Tracy: There's a lot more overlap. There's a lot more flexibility and strategies in multiplication division, because kids might break the numbers up by addition, they might break it into chunks that way, or they might break it up by multiplication, or they might use doubling and go from there. It became like, how do we organize this? Graham and I spent a lot of time creating the frameworks and the structures and the sequencing around the factors. Then he's been creating tasks, like you can't believe they're awesome. Where we are now is you're about two thirds done with creating the tasks?
Graham: Yeah, they're all done. Starting to get them. Basically, we want to throw all of the games in front of students as well. We want to break everything, see what works, see what doesn't work. What's nice is we've had such amazing feedback from the addition and subtraction kit with just students who normally wouldn't have an opportunity to advocate for their own learning in class, that are speaking up and whether it's remote or in-person having all of these being digital.
Graham: We're testing it out in a couple of different districts, and as we do that, what's nice is teachers will then be able to provide feedback and students will be able to provide feedback. That number doesn't work on the game. Was that intentional that we don't have that number there.
Tracy: That's right.
Graham: And then we should get that back in about two months and then we just start rolling everything into the press and hopefully get it out sometime in the fall. That's the timeframe for the multiplication and division kit.
Tracy: We're going to work as hard as we can if we can get it into teachers' hands before the school starts this year. That is our goal. Everyone at Stenhouse is United behind that goal and we're just going to have to do the best we can. It's just, there are so many, I can't even describe how many files. Literally thousands of files goes into creating this because we're also building a huge companion website where all of these pieces are housed so that teachers can both project images for kids to talk about in a really easy way.
Tracy: There's also a whole bunch of professional learning videos, which Graham will record this spring. Once the resources are created, he'll be recording professional learning videos, where he takes you into classrooms and he teaches these routines himself and then reflects on what went well, what did we notice? What might I do next with that kid? I loved the videos of the addition, subtraction kit and it ends up being really like an online course.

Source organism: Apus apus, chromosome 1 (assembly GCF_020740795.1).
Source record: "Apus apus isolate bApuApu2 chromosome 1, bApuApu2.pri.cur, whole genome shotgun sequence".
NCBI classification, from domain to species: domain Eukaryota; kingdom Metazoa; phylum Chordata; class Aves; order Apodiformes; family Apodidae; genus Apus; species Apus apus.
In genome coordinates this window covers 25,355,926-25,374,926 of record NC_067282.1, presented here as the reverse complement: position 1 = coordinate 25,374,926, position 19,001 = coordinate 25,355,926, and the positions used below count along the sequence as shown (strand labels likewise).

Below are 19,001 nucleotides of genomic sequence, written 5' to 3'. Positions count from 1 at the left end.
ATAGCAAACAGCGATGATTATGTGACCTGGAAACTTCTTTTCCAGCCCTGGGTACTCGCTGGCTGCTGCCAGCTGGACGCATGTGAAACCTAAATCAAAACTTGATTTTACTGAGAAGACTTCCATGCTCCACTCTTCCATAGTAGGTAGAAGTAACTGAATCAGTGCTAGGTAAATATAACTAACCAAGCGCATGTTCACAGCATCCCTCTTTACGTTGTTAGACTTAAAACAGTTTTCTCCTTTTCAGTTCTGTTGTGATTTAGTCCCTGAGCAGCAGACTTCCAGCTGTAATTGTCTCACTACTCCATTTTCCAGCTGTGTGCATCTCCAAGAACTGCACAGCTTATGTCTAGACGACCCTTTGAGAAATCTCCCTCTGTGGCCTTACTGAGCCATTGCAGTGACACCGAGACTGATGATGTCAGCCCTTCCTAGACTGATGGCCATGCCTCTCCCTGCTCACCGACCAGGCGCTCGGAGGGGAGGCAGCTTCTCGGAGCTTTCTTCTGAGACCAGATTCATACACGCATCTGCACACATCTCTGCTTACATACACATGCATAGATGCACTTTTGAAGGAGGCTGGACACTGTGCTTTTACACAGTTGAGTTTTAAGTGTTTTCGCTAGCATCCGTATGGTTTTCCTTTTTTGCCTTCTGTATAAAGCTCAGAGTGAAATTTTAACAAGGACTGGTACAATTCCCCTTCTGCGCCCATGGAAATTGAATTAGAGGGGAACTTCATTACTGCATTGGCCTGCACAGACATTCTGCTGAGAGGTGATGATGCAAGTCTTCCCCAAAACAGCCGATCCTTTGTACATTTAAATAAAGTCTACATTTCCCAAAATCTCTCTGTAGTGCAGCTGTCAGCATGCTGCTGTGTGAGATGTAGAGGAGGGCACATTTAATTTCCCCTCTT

Tracy: It was hours and hours worth of Graham on video, and so we'll do that in the spring and get that on the website as well. We'll be working all winter, spring, summer to get it to you as fast as we can. So far it's beautiful, the things that I've seen the design team on this is just amazing. We're gunning. We swear we're working hard as we can.
Graham: What's awesome is where you and I take like really, really messy ideas and then we can throw them to the team, and they'll just make them beautiful. The whole Stenhouse team has been phenomenal. They take ideas and they only make them so much better. When you're looking at those images, when you're looking at images, there's a lot of work and intentionality that went behind those. So yeah, super pumped, absolutely.
Tracy: Everyone who's working on this products just loves working on it because it's creative and it's different and it's fun and it's going to make a huge difference in kids' lives. When I think about the role that fact fluency, what has been done in the name of fact fluency for kids over many years, it's often been one of the least favorite parts of math class.
Tracy: I think when teachers are using the building fact fluency toolkits, it can become one of the most favorite parts of math class and that alone just makes me so happy. That we can make that kind of difference for people. Because there's no resource like this that exists. If you know, I don't want to be doing time tests. Well, what do I do instead? The answer to that question has not been obvious.
Tracy: Number talks alone, number talks are wonderful, but they're not going to get you all the way to fact fluency. What Graham has been building is a resource to answer that question. Well, how do we teach back fluency if we care about kids understanding? How do we teach fact fluency if we care about how kids feel in math class, and their confidence, and their belief in their ability to solve problems, because they've solved lots of problems already.
Tracy: This is now a resource that aligns with what we know about how we could be teaching fact fluency and I'm just so excited to put it out into the world and see what people are doing with it. Thanks Graham for all the work because it's awesome.
Graham: That's it. I'm a firm believer, all of us are smarter than one of us. We've been working hard to continue to support and build and build that capacity with teachers so that they can then in turn go and support students for years to come. It's not just fact fluency in third grade, it's fact fluency for success for life really.

Topics: Math